Those who sexually communicates with a child will face a maximum three-year jail term, while those who engage in child grooming — which covers communication with a child with the intention to commit offences related to child porn or child sexual assault — will face a maximum five-year jail term and whipping.
Anyone who meets a child after child grooming — with the intention to sexually assault the child or to commit child porn offences — will be punished with a maximum 10 years’ jail term and whipping.
On top of being punished for any sexual offences against children, the offenders will be slapped with additional penalties of maximum five-year jail and minimum whipping of two strokes if they are a person “in a relationship of trust” with the child.
Those who are defined as being in such a relationship of trust includes parents; guardians; persons who look after children; teachers, lecturers or wardens of places like kindergarten, schools and institutions of higher learning; coaches; healthcare providers; and civil servants.
Any man convicted for any sexual offences against children will still be punishable with whipping even if there are aged over 50 years old, despite the Criminal Procedure Code barring such whipping except for selected offences, the Bill said.
An offender cannot claim in his defence to have believed that the child was already aged 18 and above at the time of offence, unless they had taken all reasonable steps to determine the child’s age. Even those who help the offender commit the sexual offences will face the same punishments listed for the offence, if the sexual abuse is carried out as a result of the abetment.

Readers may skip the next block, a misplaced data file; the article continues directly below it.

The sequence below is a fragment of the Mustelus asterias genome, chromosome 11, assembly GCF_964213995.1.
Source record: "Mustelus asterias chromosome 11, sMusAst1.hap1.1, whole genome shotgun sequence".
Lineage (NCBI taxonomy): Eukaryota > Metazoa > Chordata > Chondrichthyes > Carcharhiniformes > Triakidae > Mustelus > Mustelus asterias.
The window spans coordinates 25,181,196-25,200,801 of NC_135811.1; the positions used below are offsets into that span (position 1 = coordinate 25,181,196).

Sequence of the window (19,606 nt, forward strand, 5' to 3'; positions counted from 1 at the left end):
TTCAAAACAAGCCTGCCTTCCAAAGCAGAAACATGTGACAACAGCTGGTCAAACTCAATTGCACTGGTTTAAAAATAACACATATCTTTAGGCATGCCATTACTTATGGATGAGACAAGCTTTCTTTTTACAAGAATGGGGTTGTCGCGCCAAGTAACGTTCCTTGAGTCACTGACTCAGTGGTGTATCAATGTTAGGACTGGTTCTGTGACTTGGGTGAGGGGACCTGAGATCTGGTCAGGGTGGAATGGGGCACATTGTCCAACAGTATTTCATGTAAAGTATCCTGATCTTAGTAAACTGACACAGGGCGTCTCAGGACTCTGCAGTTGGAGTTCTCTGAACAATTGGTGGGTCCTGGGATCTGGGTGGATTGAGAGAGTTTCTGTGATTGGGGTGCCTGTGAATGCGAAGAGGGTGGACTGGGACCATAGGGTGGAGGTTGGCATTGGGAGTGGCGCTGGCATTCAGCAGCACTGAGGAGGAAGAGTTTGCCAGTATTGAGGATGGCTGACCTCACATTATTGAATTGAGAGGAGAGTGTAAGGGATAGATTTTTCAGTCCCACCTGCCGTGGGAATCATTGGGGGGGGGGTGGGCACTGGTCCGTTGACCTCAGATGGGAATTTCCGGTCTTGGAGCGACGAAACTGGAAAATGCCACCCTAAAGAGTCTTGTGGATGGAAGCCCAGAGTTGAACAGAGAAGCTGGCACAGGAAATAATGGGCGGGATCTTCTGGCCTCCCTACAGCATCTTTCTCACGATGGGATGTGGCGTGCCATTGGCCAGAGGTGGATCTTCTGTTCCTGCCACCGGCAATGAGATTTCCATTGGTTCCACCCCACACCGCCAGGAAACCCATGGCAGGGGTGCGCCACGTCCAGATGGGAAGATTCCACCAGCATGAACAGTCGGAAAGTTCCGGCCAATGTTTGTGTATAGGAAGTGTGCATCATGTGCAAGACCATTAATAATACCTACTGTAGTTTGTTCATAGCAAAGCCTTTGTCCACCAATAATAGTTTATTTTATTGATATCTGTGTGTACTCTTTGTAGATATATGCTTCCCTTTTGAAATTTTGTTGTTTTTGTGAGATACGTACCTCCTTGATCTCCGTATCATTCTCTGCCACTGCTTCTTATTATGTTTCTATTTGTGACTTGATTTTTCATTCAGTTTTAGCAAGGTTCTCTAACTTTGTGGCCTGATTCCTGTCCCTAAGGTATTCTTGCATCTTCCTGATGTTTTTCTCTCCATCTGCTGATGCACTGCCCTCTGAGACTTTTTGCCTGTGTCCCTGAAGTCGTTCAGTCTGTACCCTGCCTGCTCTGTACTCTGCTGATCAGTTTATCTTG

Anyone who fails to give information of any other person’s intention to commit sexual offences against children or information on commission of such offences to the police will be penalised with a maximum RM5,000 fine.
Children can be witnesses
In a significant departure from an existing Evidence Act 1950 provision barring conviction based on a child’s uncorroborated evidence not given on oath, today’s Bill also said the courts can allow a child’s uncorroborated evidence — even when not under oath — to be admissible evidence if it is determined that the child has “sufficient intelligence and understands the duty of speaking the truth”.
The Bill was tabled by Minister in the Prime Minister’s Department Datuk Seri Azalina Othman Said.
The Bill also says the courts can accept evidence by agent provocateurs or those who entice others to commit the offences, and states that a conviction for child sexual offences based solely on the uncorroborated evidence of any agent provocateur “shall not be illegal”.
The Bill also allows for the Minister to subsequently add on or remove any child sexual offences covered by this new law.
The Bill was tabled for its first reading by Minister in the Prime Minister’s Department Datuk Seri Azalina Othman Said.
Azalina said the second and third reading of the Bill will be in the same parliamentary meeting — which will run until next Thursday.